Question: Can I convert my Excel data into an Access database?
Answer: Yes, it is very easy to import Excel data into Access, providing it is set up correctly. Row 1 of your Excel worksheet should contain unique column headings and should not contain special symbols and column headings should not have wrapped text. Your data should be entered below the headings with no blank rows or columns within the dataset. Any cells with formulas will be imported as values. Close your Excel file and open Access 2007:
- Open an existing database or create a new blank Access database.
- Click the External Data tab in the ribbon and in the Import category, click Excel.
- Click Browse to search for and select your Excel file.
- Specify how and where you want to store the data in the current database. If you’re just wanting to create a table from your excel spreadsheet, select the first option and click OK
- Select the Sheet (or named range) and you’ll see how the data will import. Click Next.
- Check if your top row contains column headings. Click Next
- Look at each column and check if you wish to change column headings, data type or not to import. Click Next.
- Select the primary key option (unique field which identifies each record). Click Next
- Name your table. Click Finish.
- You may save your import steps if you plan to import the same file more often.
Your Excel worksheet is now an Access Table. Anything changed in Access will NOT be updated in Excel worksheet. If updated in Excel, it will NOT be updated in Access. It is totally separate.
If you choose to Link your Excel file into Access, changes made in Excel will automatically be updated in Access. However, you will NOT be able to make changes in Access. It will be used for creating filters, queries, forms and reports.
To export Access into Excel, select table you wish to export and click the External Data tab and in the Export group select Excel. Give it a filename, check Export and I like to see the data after it exports, so click Open the Destination file after the export operation is complete. With just a few clicks, you will see your Access table in Excel. It is much easier to email someone an Excel spreadsheet rather than an Access database.
For more information about Access, come to the ITS Access classes. See the schedule at http://www.unmc.edu/its and click on the Classes/Training link.
Question: In an Access report if you have three fields stacked, how can you assure your fields will move up if the field is empty? My report is currently leaving space for all three lines. If one or more lines is blank, is there a function that moves up the lines so they don’t take space on the report?
Answer: Yes, you can set the properties “To Shrink”.
- In the report design view, right click on the field and select Properties
- Click the Format tab and can change the format “Can Shrink” properties to YES on each of the fields
Be sure to remove any labels on those lines that may cause the blank line to display.
Question: I recently upgraded to Access 2007 but the command buttons in my database form which was created in Access 2003 no longer work.
Answer: The most common reason for this is that Access has built-in macro security. Your “buttons” use code which is blocked for your protection. To enable those macros to work, you must “Enable” the content. You will probably see a prompt below the ribbon which says, “Security Warning Certain content in the database has been disabled.” Click the Options…. button.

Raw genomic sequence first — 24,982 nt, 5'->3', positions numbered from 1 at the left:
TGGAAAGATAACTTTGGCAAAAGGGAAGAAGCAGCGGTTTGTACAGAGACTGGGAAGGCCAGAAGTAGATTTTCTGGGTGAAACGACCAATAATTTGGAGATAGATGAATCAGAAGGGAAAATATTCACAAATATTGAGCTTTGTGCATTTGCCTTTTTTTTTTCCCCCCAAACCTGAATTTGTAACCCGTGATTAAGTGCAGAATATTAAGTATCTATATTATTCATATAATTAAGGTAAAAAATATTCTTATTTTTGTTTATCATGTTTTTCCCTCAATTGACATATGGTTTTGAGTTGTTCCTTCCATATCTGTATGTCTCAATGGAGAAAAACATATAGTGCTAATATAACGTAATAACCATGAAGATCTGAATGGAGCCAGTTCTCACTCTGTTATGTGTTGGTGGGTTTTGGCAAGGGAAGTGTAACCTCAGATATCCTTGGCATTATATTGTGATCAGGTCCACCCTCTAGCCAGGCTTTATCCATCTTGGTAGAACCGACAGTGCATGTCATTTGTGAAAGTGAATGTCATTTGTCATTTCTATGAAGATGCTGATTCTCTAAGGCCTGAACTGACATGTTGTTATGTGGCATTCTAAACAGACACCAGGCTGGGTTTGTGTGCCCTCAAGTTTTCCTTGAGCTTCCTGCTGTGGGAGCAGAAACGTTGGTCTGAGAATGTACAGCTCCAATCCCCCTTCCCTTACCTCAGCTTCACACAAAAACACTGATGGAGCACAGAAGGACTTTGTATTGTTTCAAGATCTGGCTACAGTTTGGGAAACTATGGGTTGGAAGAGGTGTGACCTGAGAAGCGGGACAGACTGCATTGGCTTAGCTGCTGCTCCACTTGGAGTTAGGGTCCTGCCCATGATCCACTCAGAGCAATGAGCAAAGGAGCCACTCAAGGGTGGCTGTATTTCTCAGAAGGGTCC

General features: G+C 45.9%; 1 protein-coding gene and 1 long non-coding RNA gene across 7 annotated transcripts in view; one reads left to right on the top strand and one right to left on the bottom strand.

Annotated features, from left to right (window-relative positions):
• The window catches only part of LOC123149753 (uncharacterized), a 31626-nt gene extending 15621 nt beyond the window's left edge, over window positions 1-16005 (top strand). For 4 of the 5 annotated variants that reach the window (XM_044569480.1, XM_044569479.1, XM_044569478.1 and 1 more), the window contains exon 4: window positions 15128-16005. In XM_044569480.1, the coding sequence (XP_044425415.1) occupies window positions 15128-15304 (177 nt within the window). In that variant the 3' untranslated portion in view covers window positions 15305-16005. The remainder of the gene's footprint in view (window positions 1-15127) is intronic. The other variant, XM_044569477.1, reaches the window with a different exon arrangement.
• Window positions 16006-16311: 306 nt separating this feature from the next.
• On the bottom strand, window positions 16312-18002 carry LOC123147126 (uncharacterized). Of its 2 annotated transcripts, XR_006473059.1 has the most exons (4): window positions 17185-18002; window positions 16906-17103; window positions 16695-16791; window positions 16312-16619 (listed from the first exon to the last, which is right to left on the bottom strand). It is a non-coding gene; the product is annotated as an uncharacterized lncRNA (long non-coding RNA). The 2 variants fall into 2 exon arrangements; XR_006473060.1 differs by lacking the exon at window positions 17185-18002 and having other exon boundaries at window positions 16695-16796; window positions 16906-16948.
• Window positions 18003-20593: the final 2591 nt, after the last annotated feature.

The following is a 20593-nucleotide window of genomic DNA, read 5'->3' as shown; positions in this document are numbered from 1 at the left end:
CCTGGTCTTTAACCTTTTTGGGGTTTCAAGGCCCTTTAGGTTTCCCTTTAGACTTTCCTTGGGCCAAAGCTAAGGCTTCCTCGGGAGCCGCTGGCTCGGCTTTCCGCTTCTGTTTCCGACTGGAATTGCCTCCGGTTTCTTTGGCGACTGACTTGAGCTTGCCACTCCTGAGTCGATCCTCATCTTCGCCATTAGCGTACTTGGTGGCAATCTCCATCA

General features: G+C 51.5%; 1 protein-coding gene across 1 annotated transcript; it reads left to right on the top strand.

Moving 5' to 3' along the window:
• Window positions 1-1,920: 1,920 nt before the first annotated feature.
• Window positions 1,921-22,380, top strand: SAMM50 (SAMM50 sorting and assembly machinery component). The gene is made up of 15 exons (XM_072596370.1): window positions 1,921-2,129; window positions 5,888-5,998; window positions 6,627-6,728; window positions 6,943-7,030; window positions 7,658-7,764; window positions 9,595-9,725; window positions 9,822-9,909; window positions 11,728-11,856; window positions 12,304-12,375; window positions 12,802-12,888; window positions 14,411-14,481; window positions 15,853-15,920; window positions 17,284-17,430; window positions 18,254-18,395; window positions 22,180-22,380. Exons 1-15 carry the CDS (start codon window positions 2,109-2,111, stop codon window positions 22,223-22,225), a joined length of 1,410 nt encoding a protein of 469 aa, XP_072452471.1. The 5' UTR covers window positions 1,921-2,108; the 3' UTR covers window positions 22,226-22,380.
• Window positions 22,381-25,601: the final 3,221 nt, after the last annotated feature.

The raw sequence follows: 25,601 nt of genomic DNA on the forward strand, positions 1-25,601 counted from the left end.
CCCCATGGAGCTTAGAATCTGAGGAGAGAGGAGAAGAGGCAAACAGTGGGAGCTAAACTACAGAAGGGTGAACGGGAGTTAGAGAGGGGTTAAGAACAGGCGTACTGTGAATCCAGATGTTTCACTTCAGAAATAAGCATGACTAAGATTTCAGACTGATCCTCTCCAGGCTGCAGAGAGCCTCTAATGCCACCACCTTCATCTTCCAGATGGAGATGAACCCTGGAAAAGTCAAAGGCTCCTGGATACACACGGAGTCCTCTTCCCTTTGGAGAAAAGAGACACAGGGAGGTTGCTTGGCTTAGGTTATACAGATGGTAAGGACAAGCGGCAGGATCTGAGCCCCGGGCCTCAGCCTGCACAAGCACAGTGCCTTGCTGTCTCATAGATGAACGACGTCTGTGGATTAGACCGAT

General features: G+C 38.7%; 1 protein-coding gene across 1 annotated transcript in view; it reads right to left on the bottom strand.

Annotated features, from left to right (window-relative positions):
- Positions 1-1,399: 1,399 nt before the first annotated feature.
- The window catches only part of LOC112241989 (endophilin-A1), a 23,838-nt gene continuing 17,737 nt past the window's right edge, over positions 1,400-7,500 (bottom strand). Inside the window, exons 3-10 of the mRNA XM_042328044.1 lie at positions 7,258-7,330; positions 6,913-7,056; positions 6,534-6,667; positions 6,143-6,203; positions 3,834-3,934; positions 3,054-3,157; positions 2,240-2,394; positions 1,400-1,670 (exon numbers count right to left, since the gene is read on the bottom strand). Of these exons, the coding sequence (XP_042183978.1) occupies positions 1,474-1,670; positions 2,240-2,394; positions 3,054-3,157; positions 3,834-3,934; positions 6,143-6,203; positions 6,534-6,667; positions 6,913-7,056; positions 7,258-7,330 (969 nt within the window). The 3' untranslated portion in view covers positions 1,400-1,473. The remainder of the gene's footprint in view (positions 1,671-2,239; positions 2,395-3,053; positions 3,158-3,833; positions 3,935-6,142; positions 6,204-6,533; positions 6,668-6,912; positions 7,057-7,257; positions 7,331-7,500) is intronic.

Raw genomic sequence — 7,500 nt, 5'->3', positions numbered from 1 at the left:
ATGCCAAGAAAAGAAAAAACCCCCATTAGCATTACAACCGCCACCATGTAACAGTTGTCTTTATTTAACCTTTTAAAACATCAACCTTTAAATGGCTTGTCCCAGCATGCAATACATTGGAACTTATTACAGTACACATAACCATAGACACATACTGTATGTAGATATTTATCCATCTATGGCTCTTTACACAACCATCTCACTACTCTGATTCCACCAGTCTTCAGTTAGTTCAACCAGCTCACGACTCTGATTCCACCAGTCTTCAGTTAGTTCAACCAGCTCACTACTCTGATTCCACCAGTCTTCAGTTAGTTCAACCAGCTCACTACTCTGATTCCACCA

You can Enable this content, which will require you to enable it each time you use the database.
In order to enable it each time without having to click the options, you can add the folder with your Access files to your trusted locations. Do this by clicking on the Open the Trust Center from that Security Alert screen. Click on the Trusted Locations link and click add new location and browse for the folder where your Access database is located. You can also check Subfolders. and click OK twice. This will allow you to open the file without having to enable macros for each database.
(You can also find the Trust Center settings by clicking on the Microsoft Office button and select Access Options and click Trust Center. You will find Trusted Locations from the Trust Center settings link).
Question: How can I email an Access table to someone without emailing the entire database?
Answer: The only way to email a table is to export it in another format, such as an Excel spreadsheet, word table or PDF document, or you can copy and paste the table into an email message.
In Access 2003, select the desired table and click Tools > Office Links > Analyze it with Excel (or Publish it with Microsoft Word). To save in PDF format in Access 2003, you must have Acrobat installed).
In Access 2007, select the desired table and click the External Data tab and select Excel, PDF , Word or text file. (In order to expert to PDF you must have downloaded the free “Save as PDF or XPS” file from office.microsoft.com/downloads).
Question: I created a query joining several tables together, but when I run it no data displays. What am I doing wrong?
Answer: By default, when you link tables together in Access, it will display information for which there is data in both tables based on the linked field. If you have information in one table but some of the tables have no data, nothing will be displayed. So in order to get a list of all data in one large table, you need to change your join lines.
To do that, right click on the link and select Join Properties. Select option 2 or 3 (depending which is the main table containing information and click ok. In addition, I recommend you build your query little by little, adding one or two tables and conditions at a time. That way it is easier to troubleshoot problems.